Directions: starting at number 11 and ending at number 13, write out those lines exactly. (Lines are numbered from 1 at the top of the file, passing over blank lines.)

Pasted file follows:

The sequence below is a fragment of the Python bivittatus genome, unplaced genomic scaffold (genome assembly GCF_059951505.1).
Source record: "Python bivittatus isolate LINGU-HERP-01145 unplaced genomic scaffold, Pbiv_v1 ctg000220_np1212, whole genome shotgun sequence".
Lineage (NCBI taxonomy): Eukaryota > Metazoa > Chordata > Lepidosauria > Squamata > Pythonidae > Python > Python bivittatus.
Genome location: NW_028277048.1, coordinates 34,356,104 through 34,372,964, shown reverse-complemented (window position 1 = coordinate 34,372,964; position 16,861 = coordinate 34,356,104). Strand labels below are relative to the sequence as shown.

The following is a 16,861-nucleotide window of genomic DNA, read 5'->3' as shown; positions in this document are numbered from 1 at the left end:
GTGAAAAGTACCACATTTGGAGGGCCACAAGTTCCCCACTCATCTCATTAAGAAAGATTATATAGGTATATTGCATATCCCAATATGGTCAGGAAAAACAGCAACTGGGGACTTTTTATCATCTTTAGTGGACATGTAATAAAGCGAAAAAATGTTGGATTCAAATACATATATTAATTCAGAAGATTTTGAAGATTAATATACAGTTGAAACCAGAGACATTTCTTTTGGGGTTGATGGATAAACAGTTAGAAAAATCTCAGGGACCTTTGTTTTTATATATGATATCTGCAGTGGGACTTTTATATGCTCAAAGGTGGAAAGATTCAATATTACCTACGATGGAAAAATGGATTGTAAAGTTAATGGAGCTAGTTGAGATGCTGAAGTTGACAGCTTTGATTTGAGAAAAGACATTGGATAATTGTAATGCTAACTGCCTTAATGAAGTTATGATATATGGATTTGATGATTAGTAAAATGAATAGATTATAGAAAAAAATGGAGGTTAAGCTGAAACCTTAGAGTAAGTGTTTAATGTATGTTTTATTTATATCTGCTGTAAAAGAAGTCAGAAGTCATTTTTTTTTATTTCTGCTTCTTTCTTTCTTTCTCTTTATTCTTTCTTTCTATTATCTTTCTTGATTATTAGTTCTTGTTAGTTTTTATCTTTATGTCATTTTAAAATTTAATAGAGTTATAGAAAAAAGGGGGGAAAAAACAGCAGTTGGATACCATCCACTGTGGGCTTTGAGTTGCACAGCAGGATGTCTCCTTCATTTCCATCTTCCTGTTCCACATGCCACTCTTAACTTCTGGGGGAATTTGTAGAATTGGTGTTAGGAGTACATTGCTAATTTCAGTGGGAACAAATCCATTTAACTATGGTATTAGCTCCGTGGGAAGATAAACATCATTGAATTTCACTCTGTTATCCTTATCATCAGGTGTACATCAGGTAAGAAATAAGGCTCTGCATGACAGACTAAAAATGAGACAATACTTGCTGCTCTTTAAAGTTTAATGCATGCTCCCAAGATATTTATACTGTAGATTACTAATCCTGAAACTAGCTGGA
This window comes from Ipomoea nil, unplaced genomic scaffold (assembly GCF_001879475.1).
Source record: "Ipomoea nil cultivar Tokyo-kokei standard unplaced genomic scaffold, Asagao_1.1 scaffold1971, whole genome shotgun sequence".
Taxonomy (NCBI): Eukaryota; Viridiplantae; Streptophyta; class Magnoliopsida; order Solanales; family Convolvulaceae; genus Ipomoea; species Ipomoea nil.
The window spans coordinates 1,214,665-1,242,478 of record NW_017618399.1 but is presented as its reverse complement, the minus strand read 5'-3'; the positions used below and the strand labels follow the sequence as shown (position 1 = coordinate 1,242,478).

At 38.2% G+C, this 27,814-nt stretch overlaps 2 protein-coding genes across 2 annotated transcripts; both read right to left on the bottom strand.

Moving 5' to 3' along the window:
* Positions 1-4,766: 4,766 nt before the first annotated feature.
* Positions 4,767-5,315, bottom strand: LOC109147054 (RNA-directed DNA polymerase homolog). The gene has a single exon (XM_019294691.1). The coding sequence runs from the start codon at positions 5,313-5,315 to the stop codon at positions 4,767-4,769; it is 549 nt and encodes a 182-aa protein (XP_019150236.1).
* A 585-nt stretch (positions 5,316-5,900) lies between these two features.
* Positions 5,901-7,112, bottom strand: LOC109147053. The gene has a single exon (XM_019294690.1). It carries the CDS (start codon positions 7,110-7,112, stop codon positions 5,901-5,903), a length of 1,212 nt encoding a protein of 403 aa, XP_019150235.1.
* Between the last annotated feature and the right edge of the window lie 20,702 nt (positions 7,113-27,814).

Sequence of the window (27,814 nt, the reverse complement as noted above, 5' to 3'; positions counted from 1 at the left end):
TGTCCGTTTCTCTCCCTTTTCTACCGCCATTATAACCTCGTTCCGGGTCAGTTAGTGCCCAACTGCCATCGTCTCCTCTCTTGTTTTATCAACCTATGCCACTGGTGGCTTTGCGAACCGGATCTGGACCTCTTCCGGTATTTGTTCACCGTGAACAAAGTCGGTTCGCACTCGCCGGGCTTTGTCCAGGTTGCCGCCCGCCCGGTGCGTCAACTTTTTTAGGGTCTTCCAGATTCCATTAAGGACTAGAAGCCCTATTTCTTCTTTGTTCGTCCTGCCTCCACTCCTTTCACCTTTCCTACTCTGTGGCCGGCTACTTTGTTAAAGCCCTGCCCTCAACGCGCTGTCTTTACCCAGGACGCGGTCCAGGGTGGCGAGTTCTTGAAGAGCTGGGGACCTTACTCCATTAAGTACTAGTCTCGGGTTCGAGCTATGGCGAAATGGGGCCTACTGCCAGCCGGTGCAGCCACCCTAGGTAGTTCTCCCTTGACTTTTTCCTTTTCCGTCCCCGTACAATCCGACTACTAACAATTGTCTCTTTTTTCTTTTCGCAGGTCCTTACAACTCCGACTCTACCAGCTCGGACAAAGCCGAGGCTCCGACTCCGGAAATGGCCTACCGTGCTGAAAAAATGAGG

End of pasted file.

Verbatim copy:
At 38.2% G+C, this 27,814-nt stretch overlaps 2 protein-coding genes across 2 annotated transcripts; both read right to left on the bottom strand.

Moving 5' to 3' along the window:
* Positions 1-4,766: 4,766 nt before the first annotated feature.